Most Important Pack Features

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zelph
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Re: Most Important Pack Features

Postby zelph » Mon Jun 17, 2013 10:34 pm

The material you use, fabric and thread are going to be the most important. Seam design important for strength/durability.
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cadyak
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Re: Most Important Pack Features

Postby cadyak » Tue Jun 18, 2013 9:27 am

Got to have that big pocket. I almost always carry my shelter/stakes back there which is especially nice and easy when its wet.
I still like big water bottle pockets that are accessible without having to remove the pack. (32oz bottle sized)
good Hip Belt pockets are very handy
I know that hydration packs are very popular but there are a number of things that I dont like about them for backpacking.
hose freezes
leaks can happen inside your pack ( bad news when its cold)
Hose/bladder can get really nasty if you dont routinely clean them.
I drink too quickly from them :geek:
Unless its summertime or just a weekend trip I like to have some kind of rigid frame for weight transfer
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Ridgerunner
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Re: Most Important Pack Features

Postby Ridgerunner » Tue Jun 18, 2013 10:48 am

I'm not a big bladder fan either. I like the bottle pockets on my REI pack as the are angled forward thus allowing easy access without removing your pack ;)
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realityguy
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Re: Most Important Pack Features

Postby realityguy » Thu Jun 20, 2013 10:29 am

I agree with "on-the-back" accessible pockets as a main issue I've had with a lot of packs..I also like external looped gear straps including on the front of the shoulder straps for tying stuff on the outside.That way I can make a 1lb pack work for an overnight trip also,just strap on a shelter,pad, and bag... and for hanging junk that gets lost inside packs..such as firestarters, light,knife,goat spray.I also have a water bottle holder on each one up front that holds the lightweight ones.Once I get into camp,I can setup my shelter and fire without even getting into the pack.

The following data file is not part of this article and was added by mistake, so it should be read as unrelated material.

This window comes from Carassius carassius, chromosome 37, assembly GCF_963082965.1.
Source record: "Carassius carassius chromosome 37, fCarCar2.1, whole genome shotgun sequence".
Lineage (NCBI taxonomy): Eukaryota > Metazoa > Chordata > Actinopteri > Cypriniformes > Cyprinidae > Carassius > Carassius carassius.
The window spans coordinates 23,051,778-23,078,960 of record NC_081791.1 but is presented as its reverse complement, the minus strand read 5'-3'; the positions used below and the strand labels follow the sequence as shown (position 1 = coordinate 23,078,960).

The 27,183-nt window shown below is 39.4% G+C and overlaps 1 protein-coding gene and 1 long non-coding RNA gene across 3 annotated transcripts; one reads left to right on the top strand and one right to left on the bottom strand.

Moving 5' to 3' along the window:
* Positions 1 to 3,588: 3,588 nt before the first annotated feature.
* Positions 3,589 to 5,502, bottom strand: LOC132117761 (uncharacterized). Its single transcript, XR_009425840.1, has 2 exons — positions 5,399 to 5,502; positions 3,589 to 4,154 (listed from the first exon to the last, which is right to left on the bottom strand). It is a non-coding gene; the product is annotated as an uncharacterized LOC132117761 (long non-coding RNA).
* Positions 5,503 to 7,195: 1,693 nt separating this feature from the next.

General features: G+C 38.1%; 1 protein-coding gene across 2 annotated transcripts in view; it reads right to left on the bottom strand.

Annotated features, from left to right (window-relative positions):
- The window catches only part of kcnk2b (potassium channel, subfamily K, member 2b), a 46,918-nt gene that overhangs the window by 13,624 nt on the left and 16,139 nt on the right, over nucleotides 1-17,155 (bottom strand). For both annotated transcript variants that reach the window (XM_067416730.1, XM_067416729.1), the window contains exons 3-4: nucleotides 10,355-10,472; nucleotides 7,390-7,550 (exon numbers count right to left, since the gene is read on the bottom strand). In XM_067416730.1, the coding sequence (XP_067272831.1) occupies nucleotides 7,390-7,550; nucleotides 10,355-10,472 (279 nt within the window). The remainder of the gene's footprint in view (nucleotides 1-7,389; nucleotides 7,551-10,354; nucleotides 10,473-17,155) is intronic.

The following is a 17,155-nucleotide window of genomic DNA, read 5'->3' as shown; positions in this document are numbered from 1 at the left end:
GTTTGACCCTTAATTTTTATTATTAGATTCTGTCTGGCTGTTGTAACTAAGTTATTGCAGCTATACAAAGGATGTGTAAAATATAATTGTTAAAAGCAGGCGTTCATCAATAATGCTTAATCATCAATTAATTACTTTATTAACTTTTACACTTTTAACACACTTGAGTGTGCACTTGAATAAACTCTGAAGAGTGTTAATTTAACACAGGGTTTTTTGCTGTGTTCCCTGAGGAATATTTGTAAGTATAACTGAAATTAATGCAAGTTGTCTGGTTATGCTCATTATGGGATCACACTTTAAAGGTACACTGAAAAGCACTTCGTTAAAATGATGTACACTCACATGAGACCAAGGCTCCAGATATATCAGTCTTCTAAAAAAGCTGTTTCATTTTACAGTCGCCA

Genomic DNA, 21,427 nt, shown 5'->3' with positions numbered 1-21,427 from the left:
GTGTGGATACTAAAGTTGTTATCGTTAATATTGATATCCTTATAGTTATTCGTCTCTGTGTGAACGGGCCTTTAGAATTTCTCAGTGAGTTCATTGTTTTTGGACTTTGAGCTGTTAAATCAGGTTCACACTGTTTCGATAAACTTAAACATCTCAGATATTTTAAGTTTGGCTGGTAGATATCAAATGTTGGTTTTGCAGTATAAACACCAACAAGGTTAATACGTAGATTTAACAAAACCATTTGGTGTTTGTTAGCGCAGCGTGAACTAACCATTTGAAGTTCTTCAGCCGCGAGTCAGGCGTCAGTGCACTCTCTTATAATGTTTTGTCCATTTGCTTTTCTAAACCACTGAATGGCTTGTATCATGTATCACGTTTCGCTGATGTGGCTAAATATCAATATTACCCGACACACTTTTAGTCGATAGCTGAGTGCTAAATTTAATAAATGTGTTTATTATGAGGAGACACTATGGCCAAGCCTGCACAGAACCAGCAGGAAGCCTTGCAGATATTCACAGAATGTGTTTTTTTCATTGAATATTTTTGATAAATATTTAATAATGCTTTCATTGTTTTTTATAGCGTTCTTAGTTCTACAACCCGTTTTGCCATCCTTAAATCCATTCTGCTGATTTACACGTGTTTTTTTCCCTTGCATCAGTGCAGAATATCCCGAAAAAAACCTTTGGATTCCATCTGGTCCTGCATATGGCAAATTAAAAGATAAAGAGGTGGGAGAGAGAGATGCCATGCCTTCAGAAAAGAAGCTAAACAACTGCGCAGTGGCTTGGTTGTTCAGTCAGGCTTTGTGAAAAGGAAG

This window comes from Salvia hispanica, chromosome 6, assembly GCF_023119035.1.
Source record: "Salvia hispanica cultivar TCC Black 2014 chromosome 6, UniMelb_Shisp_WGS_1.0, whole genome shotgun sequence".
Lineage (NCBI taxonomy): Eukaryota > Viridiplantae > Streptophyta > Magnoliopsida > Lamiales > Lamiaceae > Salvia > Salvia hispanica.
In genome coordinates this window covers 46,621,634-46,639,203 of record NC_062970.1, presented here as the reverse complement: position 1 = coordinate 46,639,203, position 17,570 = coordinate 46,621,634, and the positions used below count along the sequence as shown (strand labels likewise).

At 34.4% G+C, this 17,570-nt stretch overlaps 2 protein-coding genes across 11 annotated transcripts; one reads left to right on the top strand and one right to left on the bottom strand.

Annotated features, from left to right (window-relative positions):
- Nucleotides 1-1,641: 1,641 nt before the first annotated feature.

Waist belts need small pockets for TP(padding) and other small gear. ACCESSIBILITY is the most important feature of a backpack..!
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shakeylegs
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Re: Most Important Pack Features

Postby shakeylegs » Thu Jun 20, 2013 3:28 pm

ACCESSIBILITY is the most important feature of a backpack..!


Hi realityguy. I used to be a proponent of top loading packs - fewer features to go wrong, one secure place for everything. Over the years (and before ultralight packing) I learned to love "access". I still wanted one big internal top loading compartment for the bulky stuff, but I also appreciated lots of pockets on the outside in order to function efficiently. A lot of the ultralight packs I've seen are simple top loaders, often with a large kangaroo pocket on the back, and maybe some water bottle side pockets, along with various hip belt compartments. The one concern I had regarding zippers breaking never materialized as a serious issue. So I'm firmly in line with you regarding outside the pack access to gear. It's convenient, an easy way to stay organized - having a "proper place" for every item, as well as a quick way to take inventory when leaving a campsite.